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Tuesday, 21 January, 2003, 13:52 GMT
Europe's super launcher put on hold
Plans to develop Europe's biggest ever satellite launcher are being reconsidered following a major rocket failure in December.

It had been anticipated that the Ariane 5-ECA (ESC-B), capable of pushing a 12-tonne payload towards a geostationary orbit, would enter service in 2006.

However, the failure of its predecessor, the "heavy-lift" Ariane 5-ECA (ESC-A), coupled with ongoing stagnation in the commercial market, has prompted European Space Agency (Esa) bosses to reconsider any further enhancements.

It's a precautionary measure

Franco Bonacina, Esa
The Esa has already spent large sums developing the Vinci engine to power the ESC-B since 1999.

Instead, it says it will concentrate on the reliability of its existing launchers.

Some experts have questioned the need for an even bigger rocket.

Rosetta blow

December's failure has already caused a severe delay to the Rosetta comet-chasing mission, which had been due to embark this month.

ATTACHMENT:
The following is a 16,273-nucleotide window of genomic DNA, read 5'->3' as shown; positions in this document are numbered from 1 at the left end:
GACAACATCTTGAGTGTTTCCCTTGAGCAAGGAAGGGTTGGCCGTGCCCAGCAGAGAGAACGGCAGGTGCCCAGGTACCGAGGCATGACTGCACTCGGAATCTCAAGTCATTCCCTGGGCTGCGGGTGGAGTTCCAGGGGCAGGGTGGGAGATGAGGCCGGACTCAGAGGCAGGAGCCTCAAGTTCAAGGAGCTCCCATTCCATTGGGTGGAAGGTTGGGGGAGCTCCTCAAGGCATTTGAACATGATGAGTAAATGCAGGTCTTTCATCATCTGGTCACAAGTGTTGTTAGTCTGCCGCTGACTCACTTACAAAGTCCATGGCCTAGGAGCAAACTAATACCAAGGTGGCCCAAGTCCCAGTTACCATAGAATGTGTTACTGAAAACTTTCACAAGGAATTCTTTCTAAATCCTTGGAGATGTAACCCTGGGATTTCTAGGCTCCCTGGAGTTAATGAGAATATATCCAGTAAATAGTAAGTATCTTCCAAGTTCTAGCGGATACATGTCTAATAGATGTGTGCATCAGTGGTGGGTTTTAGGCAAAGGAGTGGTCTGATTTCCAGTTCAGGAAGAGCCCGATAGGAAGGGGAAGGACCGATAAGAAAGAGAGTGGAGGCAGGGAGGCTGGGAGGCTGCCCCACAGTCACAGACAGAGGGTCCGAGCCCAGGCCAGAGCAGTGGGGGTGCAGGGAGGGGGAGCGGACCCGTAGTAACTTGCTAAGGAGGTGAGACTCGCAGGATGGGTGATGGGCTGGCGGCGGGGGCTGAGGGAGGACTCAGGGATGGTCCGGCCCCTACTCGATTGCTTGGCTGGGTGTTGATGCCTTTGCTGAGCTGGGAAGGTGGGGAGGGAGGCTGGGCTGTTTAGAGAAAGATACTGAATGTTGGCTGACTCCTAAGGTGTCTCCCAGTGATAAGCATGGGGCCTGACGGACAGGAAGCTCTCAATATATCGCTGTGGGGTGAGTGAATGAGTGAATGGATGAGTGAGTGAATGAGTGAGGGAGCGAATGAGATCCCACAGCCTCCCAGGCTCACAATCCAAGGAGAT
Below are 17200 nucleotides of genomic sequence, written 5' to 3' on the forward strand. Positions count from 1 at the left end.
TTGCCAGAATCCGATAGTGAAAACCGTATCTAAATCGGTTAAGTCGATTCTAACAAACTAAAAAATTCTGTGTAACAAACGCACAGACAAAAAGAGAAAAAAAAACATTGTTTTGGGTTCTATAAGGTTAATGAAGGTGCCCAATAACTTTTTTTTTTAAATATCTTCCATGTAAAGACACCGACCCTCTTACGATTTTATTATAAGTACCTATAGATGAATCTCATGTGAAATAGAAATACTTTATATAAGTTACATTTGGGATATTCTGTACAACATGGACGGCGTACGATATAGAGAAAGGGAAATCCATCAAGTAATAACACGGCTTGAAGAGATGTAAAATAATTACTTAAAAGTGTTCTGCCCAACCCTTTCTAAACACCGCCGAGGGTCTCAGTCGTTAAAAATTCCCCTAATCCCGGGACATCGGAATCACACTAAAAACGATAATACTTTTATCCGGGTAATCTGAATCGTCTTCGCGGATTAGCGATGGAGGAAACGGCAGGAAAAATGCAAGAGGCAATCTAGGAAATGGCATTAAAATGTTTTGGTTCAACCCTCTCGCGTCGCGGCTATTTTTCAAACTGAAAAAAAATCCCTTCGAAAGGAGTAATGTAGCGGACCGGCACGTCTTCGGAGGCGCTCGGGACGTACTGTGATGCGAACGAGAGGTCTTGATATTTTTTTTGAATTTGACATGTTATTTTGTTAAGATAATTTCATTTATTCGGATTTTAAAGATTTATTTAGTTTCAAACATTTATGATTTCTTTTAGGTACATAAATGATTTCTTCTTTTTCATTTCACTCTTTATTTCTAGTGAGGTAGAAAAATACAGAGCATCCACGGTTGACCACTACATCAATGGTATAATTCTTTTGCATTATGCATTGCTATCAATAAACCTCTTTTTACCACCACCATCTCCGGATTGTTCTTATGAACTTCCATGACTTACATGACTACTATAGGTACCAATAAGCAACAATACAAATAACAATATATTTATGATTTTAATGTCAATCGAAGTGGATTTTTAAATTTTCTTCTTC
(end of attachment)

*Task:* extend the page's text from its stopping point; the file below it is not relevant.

It could be as much as 30 months before the probe can be set on its way.

Franco Bonacina, at the European Space Agency, told BBC News Online: "It's a precautionary measure.

Ariane 5-ESCA, Esa
They have to revise and consider the importance of having a vehicle like this

Rachel Villain, Euroconsult
"Before embarking into a new version [of the Ariane 5], it's certainly wiser to ensure you can have absolute confidence in the best launcher system in the world."

However, he conceded that continuing uncertainty over the market for commercial satellite launches was another factor in the decision.

He did not rule out a return to the ESC-B in the future should the conditions improve.

Market direction

Rachel Villain, executive vice president of Euroconsult, which offers expertise on the space market, also queried whether a 12-tonne geostationary launcher was a good idea at present.

She said: "Where is the market for it?

"They have to revise and consider the importance of having a vehicle like this."

She said that the ESC-B offered a vast improvement in the payload that could be delivered into lower orbits, but that an "increase in confidence" would be needed before it could be built.

The budget for the development of the launcher was 400 million euros for the Vinci engine from 1999, and almost 700 million euros for the launcher between 2002 and 2006.

The Ariane 5's principle competitors are likely to emerge from the US, where the launcher market is healthier because of the high demand for satellite launches from the US Government.


See also:

15 Jan 03 | Science/Nature
07 Jan 03 | World
12 Dec 02 | Science/Nature
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